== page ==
Modern firefighters are required to perform physically demanding tasks that are associated with an elevated risk of injury due to the unpredictable and hazardous nature of their occupational environment. This pilot study was designed to gain an insight into the development of firefighters’ physical abilities by using a structured 4-week physical training program. The sample included six (n=6) healthy male firefighters (mean ±SD age = 27.5 ± 3.39 years, mean body mass [BM] = 76.35 ± 16.43 kg, and mean body height [BH] = 171.50 ± 2.01 cm) with the goal of preparing them for the challenge competition. The study consisted of an initial-test to establish baseline data, a 4-week training plan and a final-test. The training plan consisted of 14 training sessions that emphasized high intensity intermittent training (HIIT) and high intensity functional training (HIFT). Tests included measures of body composition: BM, body mass index (BMI), percent of body fat (PBF) and percent of skeletal muscle mass (PSMM); and physical abilities: standing long jump (SLJ), maximal grip strength of right and left hand (GSR and GSL), 50-meter sprint run (50m), sit and reach test (S&R), chin-ups (CU), 1-minute push-ups (PU), 1-minute sit-ups (SU) and estimated relative VO2max (Est.VO2max). Paired samples T-tests found a significant training effect in CU (p = 0.021) and Est.VO2max (p = 0.012) with the effect-size ranging from medium (CU, d = 0.63) to large (Est.VO2max, d = 1.16). Although changes in body composition were not significantly different, a planned short-term training program had a positive impact on the physical performance of professional firefighters.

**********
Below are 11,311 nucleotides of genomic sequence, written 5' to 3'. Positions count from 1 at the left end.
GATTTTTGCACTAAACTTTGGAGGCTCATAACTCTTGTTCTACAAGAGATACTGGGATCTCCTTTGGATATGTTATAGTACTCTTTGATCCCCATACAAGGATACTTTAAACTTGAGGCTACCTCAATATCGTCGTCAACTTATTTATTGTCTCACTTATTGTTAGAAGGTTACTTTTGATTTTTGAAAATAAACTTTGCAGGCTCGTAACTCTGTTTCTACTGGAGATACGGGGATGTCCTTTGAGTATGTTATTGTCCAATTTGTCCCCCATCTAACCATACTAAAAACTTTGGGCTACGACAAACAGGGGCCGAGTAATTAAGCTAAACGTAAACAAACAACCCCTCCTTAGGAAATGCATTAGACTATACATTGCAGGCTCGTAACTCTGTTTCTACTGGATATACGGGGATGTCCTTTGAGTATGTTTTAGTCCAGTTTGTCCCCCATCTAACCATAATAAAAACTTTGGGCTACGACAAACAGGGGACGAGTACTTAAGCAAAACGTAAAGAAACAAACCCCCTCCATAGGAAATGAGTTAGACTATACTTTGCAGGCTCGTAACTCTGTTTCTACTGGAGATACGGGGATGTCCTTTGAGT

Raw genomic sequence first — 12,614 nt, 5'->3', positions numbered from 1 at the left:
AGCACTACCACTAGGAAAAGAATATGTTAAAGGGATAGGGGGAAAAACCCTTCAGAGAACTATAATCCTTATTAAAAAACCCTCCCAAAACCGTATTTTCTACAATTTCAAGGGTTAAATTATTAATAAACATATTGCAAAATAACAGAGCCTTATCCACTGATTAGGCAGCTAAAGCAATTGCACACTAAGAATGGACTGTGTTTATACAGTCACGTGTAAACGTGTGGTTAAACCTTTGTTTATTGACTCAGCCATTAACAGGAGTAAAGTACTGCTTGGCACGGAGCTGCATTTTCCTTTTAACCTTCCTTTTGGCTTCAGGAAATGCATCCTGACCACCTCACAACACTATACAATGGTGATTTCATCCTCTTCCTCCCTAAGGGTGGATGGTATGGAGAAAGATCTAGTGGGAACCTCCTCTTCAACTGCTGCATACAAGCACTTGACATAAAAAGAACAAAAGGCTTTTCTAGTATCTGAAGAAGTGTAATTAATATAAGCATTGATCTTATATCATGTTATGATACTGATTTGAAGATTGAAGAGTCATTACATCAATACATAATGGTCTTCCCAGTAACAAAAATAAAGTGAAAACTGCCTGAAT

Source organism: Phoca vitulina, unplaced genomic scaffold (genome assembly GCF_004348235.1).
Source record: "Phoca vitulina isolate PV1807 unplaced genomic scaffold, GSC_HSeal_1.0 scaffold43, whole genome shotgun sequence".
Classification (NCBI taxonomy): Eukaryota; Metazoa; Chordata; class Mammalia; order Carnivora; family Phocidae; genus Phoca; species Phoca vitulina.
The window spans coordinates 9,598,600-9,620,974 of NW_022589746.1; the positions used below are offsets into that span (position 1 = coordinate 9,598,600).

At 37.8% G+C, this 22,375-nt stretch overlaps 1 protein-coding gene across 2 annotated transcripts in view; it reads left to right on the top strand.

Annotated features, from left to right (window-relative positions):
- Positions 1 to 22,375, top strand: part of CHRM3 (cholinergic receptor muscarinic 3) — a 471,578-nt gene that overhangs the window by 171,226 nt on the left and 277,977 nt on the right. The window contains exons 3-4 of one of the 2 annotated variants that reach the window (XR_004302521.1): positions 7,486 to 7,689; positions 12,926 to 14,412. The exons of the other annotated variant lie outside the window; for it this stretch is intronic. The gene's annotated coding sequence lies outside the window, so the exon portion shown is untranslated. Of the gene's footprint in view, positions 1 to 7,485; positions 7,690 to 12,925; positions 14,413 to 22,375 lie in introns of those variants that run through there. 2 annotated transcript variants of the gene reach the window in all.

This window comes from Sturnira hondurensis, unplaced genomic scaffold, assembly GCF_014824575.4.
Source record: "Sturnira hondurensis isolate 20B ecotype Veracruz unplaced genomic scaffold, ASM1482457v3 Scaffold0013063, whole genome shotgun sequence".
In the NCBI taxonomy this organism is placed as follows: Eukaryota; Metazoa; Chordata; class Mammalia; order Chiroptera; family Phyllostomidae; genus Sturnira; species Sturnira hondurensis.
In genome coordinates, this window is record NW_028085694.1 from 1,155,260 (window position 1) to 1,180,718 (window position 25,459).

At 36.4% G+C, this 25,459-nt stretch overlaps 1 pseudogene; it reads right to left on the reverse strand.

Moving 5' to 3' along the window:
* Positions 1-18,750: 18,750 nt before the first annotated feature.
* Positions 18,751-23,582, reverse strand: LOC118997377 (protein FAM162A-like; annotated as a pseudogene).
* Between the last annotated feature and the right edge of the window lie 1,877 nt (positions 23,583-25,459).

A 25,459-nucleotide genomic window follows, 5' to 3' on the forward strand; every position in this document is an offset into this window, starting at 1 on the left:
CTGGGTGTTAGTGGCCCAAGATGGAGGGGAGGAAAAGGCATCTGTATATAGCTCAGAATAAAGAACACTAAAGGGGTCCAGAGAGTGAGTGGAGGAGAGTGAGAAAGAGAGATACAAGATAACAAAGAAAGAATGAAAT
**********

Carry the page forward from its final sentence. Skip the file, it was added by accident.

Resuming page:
|Number of pages||8|
|Journal||Journal of Australian Strength and Conditioning|
|Publication status||Published - Apr 2020|